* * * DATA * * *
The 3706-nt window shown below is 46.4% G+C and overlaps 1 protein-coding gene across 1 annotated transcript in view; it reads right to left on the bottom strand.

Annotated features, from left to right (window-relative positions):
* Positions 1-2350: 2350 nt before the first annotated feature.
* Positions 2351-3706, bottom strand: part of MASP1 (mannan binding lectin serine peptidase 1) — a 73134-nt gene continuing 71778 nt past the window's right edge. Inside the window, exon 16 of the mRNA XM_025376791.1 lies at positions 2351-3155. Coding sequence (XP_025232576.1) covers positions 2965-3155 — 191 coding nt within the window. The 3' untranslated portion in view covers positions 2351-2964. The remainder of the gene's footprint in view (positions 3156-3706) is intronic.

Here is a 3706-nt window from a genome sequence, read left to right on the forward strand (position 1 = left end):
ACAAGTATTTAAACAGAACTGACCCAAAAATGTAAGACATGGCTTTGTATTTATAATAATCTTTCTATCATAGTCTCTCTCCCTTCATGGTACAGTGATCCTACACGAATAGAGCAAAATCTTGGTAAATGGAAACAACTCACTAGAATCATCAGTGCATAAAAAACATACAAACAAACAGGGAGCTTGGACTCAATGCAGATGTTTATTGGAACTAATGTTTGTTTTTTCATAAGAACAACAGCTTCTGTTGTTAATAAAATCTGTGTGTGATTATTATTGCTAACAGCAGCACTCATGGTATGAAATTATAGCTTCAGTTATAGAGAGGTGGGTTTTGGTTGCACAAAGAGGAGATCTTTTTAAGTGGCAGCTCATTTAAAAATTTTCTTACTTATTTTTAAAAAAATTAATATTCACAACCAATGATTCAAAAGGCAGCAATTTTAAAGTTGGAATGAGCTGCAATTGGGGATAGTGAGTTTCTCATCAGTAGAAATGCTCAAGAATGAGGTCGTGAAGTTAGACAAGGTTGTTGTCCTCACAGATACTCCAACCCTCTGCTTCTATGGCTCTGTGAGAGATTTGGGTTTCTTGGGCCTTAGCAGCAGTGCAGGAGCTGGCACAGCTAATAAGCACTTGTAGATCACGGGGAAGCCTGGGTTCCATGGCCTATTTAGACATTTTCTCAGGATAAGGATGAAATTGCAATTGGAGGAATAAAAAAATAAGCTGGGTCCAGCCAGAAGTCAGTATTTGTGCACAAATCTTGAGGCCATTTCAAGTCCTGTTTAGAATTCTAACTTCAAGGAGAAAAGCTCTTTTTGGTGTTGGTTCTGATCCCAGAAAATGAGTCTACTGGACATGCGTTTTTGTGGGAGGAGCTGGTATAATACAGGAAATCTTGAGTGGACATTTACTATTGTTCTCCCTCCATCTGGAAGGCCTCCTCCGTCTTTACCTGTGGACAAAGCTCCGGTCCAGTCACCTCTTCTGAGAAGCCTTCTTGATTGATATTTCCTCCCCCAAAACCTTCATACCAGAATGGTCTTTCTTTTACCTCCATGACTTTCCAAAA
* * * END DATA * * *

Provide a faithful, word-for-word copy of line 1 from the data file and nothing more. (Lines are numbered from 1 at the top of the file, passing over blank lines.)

The 3706-nt window shown below is 46.4% G+C and overlaps 1 protein-coding gene across 1 annotated transcript in view; it reads right to left on the bottom strand.